No larger point here, other than that I’m happy that a throwaway post for me has turned into something of a public service for those out there apartment hunting on Craigslist and trying to avoid the scams that seem more prevalent everyday. Though I’m not really sure how to feel about the fact that an item completely unrelated to the subject I usually write about has become the single most commented-upon Working World post ever. I guess I’ll take my audience any way I can get ‘em.

I’ve said I don’t believe in mentors…

Friday, September 25th, 2009

…and now I’m officially one myself. At least according to American University.

As of last week’s kick-off ceremony, I’m now an alumni participant in the AU School of International Service mentoring program, and thus a mentor to one lucky young senior in SIS—which is a bit ironic given that I wrote in Working World about my hefty ambivalence toward the concept of mentors. One reviewer of the book took this ambivalence to mean that I don’t believe in mentors at all—that I completely reject the concept—which I think overstates things. It’s more accurate to say that I’ve never been completely comfortable with the concept, nor have I actively sought out any mentors, or ever imagined myself as one.

But here I am. Not only as an official mentor myself, but also pointing out in events we do for Working World how my view of the concept seems to be evolving over time. While I still don’t love the “mentor-protege” terminology, I’ve at least come to see that I do in fact have mentors in my life and that a mentor doesn’t have to be someone you seek out to give that title and fulfill that “role.” Rather mentors can and should be those to whom you naturally gravitate—relationships that form organically on the basis of mutual interest and respect, nothing that is forced or artificial.

Which I realize is a little bit contradictory to my participation in a formal mentoring program, which are by nature a bit forced and artificial. But I’m looking forward to it nonetheless. In our initial meeting, my AU senior, as I’ll call her (I refuse to call her my protege), and I seemed to be on the same page. We both admitted we’re “not really sure how this works” and that we’d just play it by ear, keep it fast and loose, and see how things went. We’d be natural and not force anything. I think that’s the right way to go.

More updates from my trials and tribulations as an AU mentor as things evolve…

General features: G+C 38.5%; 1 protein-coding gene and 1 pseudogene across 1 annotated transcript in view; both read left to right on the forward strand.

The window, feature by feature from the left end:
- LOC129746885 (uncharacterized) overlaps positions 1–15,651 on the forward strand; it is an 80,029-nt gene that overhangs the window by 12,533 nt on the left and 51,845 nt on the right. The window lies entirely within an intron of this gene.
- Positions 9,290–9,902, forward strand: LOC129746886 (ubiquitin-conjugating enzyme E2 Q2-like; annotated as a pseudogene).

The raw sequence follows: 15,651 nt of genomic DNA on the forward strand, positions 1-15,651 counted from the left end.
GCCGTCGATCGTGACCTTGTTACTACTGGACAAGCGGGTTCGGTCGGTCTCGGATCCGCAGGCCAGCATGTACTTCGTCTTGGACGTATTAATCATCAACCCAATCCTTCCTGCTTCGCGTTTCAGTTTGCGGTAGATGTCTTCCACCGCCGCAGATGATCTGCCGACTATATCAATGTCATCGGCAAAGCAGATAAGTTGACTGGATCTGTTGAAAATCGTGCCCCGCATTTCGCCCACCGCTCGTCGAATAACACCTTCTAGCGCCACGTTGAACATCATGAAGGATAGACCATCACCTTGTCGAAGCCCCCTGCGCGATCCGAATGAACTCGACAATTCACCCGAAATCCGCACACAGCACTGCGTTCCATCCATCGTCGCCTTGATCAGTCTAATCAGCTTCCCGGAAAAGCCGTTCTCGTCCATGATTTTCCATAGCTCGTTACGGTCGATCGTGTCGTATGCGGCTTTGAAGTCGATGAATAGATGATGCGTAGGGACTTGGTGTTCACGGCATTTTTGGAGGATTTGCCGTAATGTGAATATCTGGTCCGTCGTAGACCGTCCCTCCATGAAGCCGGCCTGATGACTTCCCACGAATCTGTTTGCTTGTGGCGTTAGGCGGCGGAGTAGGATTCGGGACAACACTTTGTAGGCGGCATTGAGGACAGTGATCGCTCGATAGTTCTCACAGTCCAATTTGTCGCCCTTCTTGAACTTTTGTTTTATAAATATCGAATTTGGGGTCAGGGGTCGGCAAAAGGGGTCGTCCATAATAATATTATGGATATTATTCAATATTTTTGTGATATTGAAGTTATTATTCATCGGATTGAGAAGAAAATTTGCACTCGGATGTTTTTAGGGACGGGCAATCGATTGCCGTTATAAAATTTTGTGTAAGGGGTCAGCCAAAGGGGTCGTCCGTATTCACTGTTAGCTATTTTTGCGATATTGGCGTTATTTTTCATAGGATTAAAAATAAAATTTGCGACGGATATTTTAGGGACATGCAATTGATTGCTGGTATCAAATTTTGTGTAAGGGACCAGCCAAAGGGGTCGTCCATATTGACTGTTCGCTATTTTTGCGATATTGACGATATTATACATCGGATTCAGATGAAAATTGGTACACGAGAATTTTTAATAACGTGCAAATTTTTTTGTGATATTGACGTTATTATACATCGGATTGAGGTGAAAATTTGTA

Goals v. gut — Dean’s Lunch Seminar at Georgetown

Thursday, September 24th, 2009

I had the privilege yesterday of heading back to my former employer, Georgetown University, to participate as a speaker in a College Dean’s Lunch Seminar, a project I actually worked on during its inception a few years ago. The purpose of the seminars is to get Georgetown grads, as well as other folks working in DC (like me), to sit down in an informal setting with students and talk careers—and generally reiterate that your college major in no way defines your career path and, besides, career paths are never straight anyway. In giving a snapshot of my own career, I felt as though I was able to convey this message quite clearly. One participant, a junior about to head off to study abroad, wrote me later and confirmed this impression: “Your talk today really reassured me about having an open mind concerning my future,” which I think is a nice way of saying, “It’s nice to hear from someone else who had absolutely no idea what he wanted to do and didn’t end up in a gutter.”

During the course of our discussion, this same young woman, the junior, worried about her lack of focus and her lack of goals. She spoke of how she was incredibly laid back about her career path, preferring instead to experience things and see where they take here, but was feeling constant pressure to “get it together.” She felt like maybe she should set some goals, impose some direction on herself.

I responded maybe, but I also cautioned against setting goals just for the sake of it, only because you feel you have to in order to prove something to someone (parents, professors, others). To me, following your instincts and passions—listening to yourself and going where you are drawn—can be far more effective and rewarding than setting arbitrary goals you’re not even sure you want to reach. I don’t mean to downplay the idea of setting goals and striving for them should you truly know what you want. But when you’re like this young woman, or another young woman with the self-described problem of having “too many interests to narrow down,” it’s far better to listen to what your gut is saying rather than try to live up to what others are telling you. As my former colleague and the organizer of the lunch, Tad Howard, said, at some point you forget about the need to please or impress others and you find you consider yourself “successful” because you’re doing what you want to do.

A great lunch all around and many thanks to my fantastic former boss, College Dean Chet Gillis, for inviting me back.

UPDATE: Tad has admonished me that this post didn’t mention perhaps the best part of the seminar: that he eschewed the normal lunch fare of sandwiches and instead ordered us hot turkey—which was not only tasty, but also classy.